Learning Programming isn't always an easy task, even more so if you're learning it on your own or without any help. There are countless books on programming and many of them do a good job in teaching people how to code; however, only a few of them live up to the expectations. The reason for this being that programming, like Math or any other skill, requires a lot of practice. And, simply reading books or even code examples are not enough to help you become a ninja coder.

There are, of course, different resources for learning programming like video lectures and interactive tutorials that will guide you in the right direction. So, if you've just started coding, or are planning on teaching someone how to, here are some of the best resources that will help you do that:


Chrome Apps


Syntaxtic!: If you open a lot of code files using your browser, reading them without any syntax highlighting can be quite a drag. Syntaxtic is a free Chrome extension that helps you overcome that issue by highlighting all the code files you open in the browser according to their syntax. So, let's say that you're browsing Github and open a program in Python. Syntaxtic automatically highlights the syntax and makes the code much more readable. This can be very useful if you're learning to code and want to browse some code examples given on the web.



SourceKit: SourceKit is a Textmate-like lightweight text editor that works right inside Chrome. Designed for coders who prefer sticking to their browser, SourceKit saves files directly to Dropbox so that you don't have to worry about losing them. Once you install the extension, it automatically connects to your Dropbox (with authorization of course) and then lets you code peacefully using a full-fledged text editor.



The Go Playground: Introduced by Google in 2009, Go is a compiled, garbage-collected, concurrent programming language designed to run across all platforms. If you're learning the language, there is a nifty little extension that can let you test out code easily. Simply install the Go Playground extension and you'll see its icon in the toolbar. Clicking on it opens a popup wherein you can type and test your code.



SOLE 64: SOLE 64 is a simple operating and learning environment designed to help users learn programming. The app helps you study the basics of the computer and lets you program games and other applications that use text and graphics. With support for offline access, this app is quite simple to get started with, especially if you've never coded before.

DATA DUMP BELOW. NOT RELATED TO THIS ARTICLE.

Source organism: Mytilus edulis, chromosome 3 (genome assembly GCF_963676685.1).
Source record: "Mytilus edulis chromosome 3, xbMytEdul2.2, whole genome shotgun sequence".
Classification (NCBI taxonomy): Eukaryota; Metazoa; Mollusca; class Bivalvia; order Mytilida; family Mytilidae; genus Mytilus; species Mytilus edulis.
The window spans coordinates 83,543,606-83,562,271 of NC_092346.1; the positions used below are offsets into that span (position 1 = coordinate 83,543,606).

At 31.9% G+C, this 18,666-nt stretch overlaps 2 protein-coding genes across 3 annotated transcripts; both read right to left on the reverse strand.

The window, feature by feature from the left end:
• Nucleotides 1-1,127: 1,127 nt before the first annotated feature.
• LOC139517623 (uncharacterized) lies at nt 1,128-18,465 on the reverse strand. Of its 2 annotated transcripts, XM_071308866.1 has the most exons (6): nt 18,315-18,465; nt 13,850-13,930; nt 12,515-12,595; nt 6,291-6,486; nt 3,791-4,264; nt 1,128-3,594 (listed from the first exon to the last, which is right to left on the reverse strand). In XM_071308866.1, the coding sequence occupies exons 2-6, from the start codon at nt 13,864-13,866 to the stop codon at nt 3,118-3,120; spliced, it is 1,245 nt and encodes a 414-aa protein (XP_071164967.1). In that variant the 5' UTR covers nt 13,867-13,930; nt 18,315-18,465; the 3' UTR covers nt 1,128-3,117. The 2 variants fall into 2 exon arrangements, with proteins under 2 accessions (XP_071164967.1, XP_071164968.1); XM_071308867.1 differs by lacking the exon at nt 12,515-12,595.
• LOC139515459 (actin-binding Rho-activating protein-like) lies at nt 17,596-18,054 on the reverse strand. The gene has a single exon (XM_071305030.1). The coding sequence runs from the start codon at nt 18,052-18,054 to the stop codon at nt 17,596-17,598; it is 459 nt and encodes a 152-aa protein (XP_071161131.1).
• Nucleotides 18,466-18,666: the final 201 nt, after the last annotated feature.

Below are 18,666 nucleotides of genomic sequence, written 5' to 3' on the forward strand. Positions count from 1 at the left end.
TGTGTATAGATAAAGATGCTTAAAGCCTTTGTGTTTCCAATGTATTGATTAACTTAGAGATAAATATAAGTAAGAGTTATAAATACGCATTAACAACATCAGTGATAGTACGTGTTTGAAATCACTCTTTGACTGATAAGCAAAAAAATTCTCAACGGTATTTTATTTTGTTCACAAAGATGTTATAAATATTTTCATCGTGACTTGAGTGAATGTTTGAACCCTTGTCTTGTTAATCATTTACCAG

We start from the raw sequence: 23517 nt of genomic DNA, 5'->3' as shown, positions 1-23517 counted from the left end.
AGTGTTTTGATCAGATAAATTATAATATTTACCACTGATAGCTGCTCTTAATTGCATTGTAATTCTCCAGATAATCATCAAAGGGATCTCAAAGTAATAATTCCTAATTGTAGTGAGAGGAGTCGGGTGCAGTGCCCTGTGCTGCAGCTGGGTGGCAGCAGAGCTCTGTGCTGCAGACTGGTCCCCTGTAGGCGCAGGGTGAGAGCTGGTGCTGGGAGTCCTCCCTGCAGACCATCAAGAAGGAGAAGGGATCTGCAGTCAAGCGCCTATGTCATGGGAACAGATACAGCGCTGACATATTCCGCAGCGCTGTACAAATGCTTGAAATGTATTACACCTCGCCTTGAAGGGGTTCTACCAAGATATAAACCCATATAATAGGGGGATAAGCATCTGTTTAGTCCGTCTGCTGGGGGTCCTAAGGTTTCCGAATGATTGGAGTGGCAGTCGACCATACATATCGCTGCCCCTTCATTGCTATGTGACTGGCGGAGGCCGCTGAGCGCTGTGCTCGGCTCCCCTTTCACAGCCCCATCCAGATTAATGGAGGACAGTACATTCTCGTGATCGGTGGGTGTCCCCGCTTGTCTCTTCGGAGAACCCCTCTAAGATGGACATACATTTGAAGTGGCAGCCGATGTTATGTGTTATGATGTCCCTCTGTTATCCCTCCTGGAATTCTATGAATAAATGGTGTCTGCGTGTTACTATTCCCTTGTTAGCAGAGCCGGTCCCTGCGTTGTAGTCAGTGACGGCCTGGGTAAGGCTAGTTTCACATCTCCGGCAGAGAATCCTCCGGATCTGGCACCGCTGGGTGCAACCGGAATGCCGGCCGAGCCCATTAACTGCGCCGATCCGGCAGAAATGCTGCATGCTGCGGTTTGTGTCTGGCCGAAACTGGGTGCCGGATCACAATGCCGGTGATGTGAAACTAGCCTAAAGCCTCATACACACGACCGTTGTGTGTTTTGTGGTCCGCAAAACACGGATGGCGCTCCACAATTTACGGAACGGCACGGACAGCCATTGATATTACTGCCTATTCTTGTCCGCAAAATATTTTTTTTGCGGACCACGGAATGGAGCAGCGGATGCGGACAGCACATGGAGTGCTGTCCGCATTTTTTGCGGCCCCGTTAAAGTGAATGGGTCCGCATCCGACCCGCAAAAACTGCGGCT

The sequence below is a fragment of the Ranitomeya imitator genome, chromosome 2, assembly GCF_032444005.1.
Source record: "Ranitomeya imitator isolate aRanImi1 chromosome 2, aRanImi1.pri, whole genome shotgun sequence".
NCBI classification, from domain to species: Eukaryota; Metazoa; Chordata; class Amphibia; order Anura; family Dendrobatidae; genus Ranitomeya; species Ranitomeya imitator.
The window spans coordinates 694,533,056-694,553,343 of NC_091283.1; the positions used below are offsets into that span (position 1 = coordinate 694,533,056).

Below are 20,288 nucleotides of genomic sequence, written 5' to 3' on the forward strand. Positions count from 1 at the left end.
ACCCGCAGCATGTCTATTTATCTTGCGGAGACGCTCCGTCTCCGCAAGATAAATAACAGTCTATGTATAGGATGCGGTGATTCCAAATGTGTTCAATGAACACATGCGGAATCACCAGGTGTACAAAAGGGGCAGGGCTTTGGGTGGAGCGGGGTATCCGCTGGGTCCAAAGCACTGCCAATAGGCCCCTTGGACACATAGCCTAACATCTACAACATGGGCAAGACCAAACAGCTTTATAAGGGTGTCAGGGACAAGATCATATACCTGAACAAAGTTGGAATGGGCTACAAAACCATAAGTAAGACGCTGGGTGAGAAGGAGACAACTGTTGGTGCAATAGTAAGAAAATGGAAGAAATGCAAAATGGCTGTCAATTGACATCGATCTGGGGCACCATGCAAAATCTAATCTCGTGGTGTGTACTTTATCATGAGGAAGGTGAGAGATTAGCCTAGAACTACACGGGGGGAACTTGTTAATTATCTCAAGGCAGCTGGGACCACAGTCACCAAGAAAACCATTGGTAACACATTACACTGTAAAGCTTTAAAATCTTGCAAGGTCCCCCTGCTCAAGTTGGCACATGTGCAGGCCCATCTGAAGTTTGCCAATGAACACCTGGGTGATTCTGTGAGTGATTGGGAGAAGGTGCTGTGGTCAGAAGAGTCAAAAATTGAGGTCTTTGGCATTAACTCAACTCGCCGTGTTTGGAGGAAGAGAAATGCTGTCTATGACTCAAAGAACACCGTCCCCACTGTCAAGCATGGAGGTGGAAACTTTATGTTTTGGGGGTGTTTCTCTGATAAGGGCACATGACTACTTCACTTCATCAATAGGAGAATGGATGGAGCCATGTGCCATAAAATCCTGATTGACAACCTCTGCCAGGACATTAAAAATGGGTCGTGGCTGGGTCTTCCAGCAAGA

Desktop Applications

Scratch: Scratch is an easy-to-use programming environment for young people (especially kids) to get started with coding. The application teaches coding by letting kids create interactive stories, animations, games, music, and art. They can then share their creations on the web right from the application. Though not that great for adult learners, it does, however serve as a great entry point for your young ones to the world of programming.



Developer Tools: If you're getting better at coding, then you can easily switch to IDEs and other developer tools that are available for free. These open source applications let you organize your code more efficiently while also giving you enough tools to improve your coding skills. To get started, simply choose from the myriad of IDEs and developer tools that are available for download from the web.


Web

The web has a lot of programming tutorials floating around. Even a simple search on YouTube will result in thousands of such coding videos. However, not all of those resources are effective and only a few of them take you where you want to go. So, here are few of the best coding resources you can trust.

Khan Academy: The Khan Academy is a non-profit educational organization created in 2006 by educator Salman Khan. Since its inception, it has gained exceptional popularity with the founder getting listed among Time's Most Influential People for 2012. Though you won't learn whole of programming from the virtual academy, it's a great place to get started if you want your basics to be rock solid.


Coursera: Coursera is another great means for learning coding online. The courses are conducted by reputed professors and you get a certificate upon completing each of these courses. Worth a shot if you want to go the online way.


Udacity: Udacity offers a great variety of computer science courses online. The classes are taught by highly esteemed faculty and you get a certificate upon completion.


Written by: Abhishek, a regular TechSource contributor and a long-time FOSS advocate.

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